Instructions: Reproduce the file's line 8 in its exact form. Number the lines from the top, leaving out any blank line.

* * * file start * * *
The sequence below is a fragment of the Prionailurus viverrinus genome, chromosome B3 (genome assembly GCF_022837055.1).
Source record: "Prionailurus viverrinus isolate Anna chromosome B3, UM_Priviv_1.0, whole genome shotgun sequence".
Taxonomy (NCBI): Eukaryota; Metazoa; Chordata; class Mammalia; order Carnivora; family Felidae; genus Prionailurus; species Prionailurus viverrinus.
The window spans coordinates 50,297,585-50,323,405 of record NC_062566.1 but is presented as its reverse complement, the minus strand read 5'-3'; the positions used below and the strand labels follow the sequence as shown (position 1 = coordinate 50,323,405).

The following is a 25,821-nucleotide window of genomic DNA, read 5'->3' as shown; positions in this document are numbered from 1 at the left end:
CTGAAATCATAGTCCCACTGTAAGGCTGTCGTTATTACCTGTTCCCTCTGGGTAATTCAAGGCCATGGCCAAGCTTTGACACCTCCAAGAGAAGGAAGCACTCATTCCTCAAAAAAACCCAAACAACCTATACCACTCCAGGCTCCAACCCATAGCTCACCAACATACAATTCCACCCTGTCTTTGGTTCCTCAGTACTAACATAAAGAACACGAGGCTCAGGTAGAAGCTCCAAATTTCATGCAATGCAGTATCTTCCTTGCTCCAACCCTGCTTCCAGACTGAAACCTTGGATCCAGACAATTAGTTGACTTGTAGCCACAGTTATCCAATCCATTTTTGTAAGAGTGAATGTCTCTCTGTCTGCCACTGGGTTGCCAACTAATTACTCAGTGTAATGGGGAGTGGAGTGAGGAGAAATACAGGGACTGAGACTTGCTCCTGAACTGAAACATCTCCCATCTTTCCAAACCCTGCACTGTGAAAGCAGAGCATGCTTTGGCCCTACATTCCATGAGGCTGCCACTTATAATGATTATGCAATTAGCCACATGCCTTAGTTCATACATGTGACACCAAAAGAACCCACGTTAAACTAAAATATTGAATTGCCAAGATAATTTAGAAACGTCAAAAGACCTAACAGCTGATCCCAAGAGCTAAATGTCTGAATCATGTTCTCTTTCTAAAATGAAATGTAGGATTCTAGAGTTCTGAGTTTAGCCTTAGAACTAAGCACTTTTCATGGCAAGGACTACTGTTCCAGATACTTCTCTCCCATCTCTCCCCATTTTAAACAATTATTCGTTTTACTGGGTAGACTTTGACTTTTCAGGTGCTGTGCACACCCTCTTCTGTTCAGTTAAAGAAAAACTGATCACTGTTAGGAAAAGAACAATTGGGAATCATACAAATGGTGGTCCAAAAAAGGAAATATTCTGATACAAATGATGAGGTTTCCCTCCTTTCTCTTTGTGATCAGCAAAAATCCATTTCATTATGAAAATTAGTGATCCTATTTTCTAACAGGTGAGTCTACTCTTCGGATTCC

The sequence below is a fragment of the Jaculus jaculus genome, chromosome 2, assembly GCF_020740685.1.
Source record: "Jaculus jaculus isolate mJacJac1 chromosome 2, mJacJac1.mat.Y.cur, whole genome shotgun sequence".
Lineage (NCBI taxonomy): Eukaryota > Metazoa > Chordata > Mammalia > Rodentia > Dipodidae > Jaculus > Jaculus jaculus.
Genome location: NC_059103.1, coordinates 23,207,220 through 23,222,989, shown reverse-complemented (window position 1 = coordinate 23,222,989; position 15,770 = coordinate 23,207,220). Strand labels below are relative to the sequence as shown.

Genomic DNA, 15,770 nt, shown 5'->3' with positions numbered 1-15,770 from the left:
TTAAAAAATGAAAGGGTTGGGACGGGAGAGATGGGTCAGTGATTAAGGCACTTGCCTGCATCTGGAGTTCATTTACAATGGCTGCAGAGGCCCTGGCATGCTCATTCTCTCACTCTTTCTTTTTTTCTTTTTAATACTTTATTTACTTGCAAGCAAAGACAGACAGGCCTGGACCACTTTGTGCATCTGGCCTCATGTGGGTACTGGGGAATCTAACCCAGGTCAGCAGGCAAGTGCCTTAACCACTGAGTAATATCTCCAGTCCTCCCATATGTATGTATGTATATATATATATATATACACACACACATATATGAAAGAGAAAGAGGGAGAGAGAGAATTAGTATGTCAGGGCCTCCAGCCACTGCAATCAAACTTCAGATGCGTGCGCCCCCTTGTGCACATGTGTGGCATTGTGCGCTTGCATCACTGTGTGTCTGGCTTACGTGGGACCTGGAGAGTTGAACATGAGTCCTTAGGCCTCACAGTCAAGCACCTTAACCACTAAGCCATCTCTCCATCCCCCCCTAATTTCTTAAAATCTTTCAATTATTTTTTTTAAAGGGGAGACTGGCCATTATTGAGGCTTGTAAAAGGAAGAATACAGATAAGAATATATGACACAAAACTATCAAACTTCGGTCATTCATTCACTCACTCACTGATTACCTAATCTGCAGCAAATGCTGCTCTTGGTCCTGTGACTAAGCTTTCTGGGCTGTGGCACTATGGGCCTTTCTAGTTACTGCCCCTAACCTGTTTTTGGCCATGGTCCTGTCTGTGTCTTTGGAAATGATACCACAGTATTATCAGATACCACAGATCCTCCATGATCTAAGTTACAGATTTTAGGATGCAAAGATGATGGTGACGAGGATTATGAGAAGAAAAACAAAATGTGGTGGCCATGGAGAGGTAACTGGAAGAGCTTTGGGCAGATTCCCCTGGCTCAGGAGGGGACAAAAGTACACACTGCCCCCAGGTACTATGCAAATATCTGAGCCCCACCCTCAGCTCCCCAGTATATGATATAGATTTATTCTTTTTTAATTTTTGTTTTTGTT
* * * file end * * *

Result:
Source record: "Jaculus jaculus isolate mJacJac1 chromosome 2, mJacJac1.mat.Y.cur, whole genome shotgun sequence".